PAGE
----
Splatoon 3 has quite the sprawling community of players, from hardcore rankers to ambitious fan artists. It’s a fun scene to lose yourself in, but as with any other online community, there are certain unwritten rules of conduct and class. If you’re new to this community, you’d do well to learn these tenets to help ensure everyone has a good time. Here’s a guide to online etiquette in Splatoon 3.
Splatoon 3 Online Etiquette Guide
The unwritten rules of the Splatoon community vary a bit depending on who you ask, but generally speaking, the following tenets are more-or-less agreed upon by the majority of players:
- Ink Your Base
- Walls Don’t Count
- Booyah Back
- Stay on Objective
- Don’t be a Squidbagger
- Don’t Quit, Don’t Throw
- Mind What You Post
Ink Your Base
New Splatoon players have a tendency in Turf Wars to immediately rush out of their spawn to start inking the center of the stage. This isn’t a great idea, though, as leaving your base un-inked could end up costing you the match. When the match starts, spend a few seconds sweeping your base with your ink to properly mark your territory before running into the fray.
Walls Don’t Count
The game tells you that the point of Turf War is to cover as much of the stage in your ink color as possible, but this is a bit misleading. Something new players don’t realize is that only the floor of the stage counts toward your score. Walls and objects like trees don’t count. You should only be inking walls you need to climb up; otherwise, focus on the floors.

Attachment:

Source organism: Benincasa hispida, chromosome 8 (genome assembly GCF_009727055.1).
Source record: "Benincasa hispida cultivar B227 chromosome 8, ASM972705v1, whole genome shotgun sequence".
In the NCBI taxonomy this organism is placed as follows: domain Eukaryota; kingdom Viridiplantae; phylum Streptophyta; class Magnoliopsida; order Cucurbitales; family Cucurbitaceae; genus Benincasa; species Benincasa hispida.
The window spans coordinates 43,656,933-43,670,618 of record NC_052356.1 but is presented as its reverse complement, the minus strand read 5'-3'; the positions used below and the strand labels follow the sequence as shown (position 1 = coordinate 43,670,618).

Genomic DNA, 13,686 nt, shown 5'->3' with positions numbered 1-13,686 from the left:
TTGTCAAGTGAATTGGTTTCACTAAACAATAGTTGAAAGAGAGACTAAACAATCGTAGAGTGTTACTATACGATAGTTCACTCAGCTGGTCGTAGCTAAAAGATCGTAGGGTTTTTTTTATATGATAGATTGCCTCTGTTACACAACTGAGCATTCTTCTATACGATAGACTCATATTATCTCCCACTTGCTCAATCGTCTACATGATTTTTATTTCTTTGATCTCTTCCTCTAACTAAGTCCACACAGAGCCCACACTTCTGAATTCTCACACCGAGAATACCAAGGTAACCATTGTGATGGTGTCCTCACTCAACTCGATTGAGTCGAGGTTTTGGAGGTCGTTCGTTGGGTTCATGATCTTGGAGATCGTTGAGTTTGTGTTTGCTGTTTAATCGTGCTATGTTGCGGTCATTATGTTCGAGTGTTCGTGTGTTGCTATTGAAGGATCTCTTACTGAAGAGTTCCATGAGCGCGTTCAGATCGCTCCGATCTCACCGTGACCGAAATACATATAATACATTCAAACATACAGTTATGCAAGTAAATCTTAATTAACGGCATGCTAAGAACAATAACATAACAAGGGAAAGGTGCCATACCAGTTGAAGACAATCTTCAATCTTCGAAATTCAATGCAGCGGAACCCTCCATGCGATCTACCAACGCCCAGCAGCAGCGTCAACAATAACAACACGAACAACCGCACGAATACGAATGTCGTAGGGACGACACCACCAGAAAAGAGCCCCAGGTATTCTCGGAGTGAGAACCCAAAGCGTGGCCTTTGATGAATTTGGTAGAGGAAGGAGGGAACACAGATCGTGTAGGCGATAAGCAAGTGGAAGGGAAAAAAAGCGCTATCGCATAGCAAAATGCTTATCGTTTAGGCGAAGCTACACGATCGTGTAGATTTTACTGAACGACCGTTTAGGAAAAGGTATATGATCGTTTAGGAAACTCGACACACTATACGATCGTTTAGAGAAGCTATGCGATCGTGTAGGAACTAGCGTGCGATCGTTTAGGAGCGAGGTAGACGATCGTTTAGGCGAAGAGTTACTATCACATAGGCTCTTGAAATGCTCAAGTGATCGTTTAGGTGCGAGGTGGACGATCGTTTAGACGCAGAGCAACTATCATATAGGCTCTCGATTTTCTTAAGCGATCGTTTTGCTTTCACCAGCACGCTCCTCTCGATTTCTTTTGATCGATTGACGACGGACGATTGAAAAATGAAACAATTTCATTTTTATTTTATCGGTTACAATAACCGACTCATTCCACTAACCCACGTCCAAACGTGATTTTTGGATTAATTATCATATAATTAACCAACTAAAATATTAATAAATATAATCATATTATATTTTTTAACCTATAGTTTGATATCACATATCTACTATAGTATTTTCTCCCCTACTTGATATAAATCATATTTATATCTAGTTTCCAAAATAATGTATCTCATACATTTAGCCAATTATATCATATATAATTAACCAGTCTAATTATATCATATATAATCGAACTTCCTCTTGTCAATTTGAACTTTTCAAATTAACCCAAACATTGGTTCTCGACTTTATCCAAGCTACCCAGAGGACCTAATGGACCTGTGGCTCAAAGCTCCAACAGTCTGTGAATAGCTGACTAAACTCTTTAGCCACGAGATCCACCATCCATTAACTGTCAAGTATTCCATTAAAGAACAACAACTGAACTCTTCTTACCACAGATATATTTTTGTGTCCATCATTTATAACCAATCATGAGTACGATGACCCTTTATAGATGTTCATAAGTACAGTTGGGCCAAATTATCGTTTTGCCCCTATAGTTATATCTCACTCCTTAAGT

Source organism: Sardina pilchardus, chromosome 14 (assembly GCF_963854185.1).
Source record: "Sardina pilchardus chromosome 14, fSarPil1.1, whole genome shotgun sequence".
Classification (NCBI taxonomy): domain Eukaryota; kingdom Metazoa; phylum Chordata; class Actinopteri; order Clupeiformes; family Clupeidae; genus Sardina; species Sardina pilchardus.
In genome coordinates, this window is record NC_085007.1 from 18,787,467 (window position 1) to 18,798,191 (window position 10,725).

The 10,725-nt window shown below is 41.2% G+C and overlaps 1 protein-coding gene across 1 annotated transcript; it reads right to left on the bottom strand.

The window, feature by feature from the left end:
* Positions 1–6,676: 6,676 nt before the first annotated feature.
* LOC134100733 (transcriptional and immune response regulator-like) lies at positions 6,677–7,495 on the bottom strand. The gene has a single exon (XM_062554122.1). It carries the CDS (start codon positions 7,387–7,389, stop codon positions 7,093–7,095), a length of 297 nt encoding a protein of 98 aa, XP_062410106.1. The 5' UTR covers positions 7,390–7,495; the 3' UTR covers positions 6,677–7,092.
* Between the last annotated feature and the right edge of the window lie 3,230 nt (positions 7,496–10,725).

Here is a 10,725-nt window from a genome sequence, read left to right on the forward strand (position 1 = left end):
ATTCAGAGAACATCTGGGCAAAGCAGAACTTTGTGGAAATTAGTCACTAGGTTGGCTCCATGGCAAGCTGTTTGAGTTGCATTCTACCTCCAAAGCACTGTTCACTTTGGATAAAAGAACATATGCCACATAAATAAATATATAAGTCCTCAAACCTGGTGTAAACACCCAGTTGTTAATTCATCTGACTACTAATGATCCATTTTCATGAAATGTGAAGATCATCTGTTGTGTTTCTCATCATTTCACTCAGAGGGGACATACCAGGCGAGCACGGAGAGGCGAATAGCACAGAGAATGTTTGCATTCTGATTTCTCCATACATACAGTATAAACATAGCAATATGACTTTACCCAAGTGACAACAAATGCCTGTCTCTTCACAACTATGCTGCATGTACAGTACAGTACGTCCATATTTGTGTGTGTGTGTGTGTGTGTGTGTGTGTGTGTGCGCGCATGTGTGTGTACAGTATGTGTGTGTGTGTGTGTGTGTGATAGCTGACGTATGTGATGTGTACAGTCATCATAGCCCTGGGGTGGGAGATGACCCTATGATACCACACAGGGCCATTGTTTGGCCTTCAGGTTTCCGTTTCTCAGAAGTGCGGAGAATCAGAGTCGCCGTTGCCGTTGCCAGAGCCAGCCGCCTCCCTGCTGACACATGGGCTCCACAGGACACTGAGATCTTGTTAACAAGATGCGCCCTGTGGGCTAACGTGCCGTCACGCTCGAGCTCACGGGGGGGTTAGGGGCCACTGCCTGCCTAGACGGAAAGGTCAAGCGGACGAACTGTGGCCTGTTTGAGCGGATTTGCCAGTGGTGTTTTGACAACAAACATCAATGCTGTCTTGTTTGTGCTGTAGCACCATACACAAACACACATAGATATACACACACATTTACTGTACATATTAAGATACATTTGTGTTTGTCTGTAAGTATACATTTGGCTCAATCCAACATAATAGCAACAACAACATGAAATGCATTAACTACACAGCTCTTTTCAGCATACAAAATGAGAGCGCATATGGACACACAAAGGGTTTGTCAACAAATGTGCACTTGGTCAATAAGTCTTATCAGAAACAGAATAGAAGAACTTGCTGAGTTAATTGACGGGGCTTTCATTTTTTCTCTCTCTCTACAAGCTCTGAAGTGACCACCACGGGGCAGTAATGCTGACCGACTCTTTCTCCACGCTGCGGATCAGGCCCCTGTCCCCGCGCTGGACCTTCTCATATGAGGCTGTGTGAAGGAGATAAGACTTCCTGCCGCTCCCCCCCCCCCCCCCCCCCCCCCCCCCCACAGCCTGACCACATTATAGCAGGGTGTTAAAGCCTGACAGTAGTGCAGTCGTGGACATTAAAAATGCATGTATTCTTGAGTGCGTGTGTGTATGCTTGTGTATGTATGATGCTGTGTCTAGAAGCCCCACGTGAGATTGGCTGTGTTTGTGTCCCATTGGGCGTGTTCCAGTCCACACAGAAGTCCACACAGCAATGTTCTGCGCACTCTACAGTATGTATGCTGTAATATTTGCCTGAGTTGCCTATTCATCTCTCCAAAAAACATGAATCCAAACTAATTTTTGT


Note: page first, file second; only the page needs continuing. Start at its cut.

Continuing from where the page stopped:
The “Booyah” command is meant to be used to signal victory or accomplishment, as well as a universal sign of positive things like “good game” or “let’s have fun.” When someone on your team performs a Booyah, don’t just leave them hanging, Booyah back. It takes half a second and lets them know you acknowledge them.
Stay on Objective
Everyone in matchmaking, be it for Turf Wars or one of the competitive game modes, is looking to win the game. If you’re just looking to fart around and do nothing, go to Recon mode or start a private battle with friends. If you’re in matchmaking, you stay on objective and play the game properly. This goes double during Splatfests.
Don’t be a Squidbagger
“Squidbagging” is when a player splats another player, then runs over to where they were and rapidly switches between squid and kid for a few seconds. It’s the Splatoon version of teabagging, and much like teabagging, it’s rude and entirely unnecessary. Don’t be a jerk.
Don’t Quit, Don’t Throw
I’m fully aware of how disheartening it can be to be fully aware you’re not going to win a match while there’s still a minute on the clock. Even so, though, you need to play through to the end. If you throw the game, you’re doing yourself and your teammates a disservice, and if you disconnect, you’ll end up scuttling the whole game for everyone, not to mention land yourself a temporary ban.
Mind What You Post
Splatsville is full of posts from creative users. These posts are regulated and monitored by Nintendo, but they can’t always catch everything, which means some nasty images can slip through. Remember, kids are playing this game, so mind your Ps and Qs. Things like jokes, memes, or fanart are all fine (encouraged, even!), but refrain from posting things like smut, inflammatory comments, and politics. No one wants to see that stuff.
Learning the dos and don’ts of Splatoon 3 conduct helps to ensure that both you and everyone you play with have a good experience with the game. The Turf War may be a competitive sport, but we’re all here to have a good time.